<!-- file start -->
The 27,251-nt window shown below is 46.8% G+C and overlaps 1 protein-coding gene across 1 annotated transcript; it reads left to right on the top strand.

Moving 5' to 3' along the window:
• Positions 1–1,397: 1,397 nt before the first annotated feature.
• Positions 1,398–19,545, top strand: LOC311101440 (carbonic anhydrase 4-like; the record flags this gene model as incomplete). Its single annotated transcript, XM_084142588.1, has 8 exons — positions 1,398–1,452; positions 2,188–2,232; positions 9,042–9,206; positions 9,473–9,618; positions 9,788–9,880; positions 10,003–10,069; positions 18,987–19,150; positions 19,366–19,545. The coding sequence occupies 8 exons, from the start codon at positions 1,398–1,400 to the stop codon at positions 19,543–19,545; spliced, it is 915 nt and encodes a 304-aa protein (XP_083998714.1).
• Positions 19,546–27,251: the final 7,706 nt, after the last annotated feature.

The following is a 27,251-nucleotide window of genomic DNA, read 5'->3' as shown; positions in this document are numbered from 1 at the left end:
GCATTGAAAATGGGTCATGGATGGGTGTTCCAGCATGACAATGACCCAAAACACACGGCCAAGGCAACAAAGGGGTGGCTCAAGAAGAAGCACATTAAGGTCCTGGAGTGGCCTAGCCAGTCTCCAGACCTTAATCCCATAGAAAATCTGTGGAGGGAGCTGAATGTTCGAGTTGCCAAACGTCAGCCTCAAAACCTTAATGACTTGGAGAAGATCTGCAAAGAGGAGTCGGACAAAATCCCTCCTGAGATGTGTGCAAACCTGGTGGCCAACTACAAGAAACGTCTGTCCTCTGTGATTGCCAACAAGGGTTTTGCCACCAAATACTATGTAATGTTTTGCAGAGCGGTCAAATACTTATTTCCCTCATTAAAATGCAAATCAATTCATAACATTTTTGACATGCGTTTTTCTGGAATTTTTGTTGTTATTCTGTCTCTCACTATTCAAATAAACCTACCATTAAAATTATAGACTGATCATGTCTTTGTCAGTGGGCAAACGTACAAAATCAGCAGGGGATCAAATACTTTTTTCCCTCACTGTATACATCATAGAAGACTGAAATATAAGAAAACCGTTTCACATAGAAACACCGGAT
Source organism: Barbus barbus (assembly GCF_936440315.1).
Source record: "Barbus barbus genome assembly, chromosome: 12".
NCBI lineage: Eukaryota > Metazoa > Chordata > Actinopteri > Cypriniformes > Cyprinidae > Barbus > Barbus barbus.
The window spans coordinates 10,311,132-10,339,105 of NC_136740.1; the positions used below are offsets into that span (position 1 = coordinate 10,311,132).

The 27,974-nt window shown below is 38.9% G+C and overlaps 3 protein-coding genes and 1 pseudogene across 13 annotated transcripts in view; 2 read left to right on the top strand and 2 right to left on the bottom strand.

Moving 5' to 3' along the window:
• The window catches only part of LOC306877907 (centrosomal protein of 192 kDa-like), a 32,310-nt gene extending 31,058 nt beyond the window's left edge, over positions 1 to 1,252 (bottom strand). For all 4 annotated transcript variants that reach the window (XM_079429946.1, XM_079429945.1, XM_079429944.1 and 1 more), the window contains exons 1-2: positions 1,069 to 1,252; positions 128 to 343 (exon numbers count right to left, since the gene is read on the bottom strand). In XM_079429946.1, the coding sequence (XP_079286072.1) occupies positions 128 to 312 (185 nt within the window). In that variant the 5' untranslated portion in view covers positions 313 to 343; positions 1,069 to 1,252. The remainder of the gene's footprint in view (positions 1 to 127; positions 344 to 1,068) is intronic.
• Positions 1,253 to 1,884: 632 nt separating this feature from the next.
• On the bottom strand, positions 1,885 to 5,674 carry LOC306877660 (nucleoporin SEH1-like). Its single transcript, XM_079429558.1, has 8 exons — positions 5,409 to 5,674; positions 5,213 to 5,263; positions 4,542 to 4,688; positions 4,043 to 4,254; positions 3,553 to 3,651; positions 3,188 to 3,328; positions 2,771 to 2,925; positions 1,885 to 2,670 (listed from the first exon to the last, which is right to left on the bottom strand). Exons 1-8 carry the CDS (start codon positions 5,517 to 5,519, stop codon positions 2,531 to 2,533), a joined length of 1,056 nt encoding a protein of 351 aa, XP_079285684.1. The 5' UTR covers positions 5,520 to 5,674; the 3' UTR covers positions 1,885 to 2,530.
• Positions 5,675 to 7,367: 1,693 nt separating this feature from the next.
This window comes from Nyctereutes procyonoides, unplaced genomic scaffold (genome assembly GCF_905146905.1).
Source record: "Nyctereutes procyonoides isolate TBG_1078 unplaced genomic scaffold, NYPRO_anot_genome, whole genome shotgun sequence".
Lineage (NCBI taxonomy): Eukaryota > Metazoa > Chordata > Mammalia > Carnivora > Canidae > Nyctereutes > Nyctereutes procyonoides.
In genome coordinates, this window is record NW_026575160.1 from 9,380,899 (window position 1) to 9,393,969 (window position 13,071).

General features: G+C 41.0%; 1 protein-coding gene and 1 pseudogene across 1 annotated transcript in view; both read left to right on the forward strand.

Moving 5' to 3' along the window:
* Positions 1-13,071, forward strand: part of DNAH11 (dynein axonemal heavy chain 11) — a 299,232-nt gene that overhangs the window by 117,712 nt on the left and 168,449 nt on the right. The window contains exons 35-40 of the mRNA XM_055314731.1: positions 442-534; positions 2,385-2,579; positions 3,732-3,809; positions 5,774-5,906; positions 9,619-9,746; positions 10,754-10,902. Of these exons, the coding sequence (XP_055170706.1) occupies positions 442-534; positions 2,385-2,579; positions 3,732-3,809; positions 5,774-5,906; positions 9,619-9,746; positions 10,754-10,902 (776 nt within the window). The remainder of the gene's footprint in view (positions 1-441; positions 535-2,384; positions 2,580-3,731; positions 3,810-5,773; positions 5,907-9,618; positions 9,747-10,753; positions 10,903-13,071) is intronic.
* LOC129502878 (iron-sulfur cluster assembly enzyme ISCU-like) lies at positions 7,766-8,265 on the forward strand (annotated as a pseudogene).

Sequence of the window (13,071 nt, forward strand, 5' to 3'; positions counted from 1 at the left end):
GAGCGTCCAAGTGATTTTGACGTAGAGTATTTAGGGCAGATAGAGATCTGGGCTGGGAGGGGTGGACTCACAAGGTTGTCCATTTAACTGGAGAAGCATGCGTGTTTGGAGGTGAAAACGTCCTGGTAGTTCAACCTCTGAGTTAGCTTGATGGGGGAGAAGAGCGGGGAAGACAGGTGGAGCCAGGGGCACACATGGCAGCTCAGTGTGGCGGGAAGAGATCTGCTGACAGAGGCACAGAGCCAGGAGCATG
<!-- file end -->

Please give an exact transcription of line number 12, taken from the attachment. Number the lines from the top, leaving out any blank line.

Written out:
The 27,974-nt window shown below is 38.9% G+C and overlaps 3 protein-coding genes and 1 pseudogene across 13 annotated transcripts in view; 2 read left to right on the top strand and 2 right to left on the bottom strand.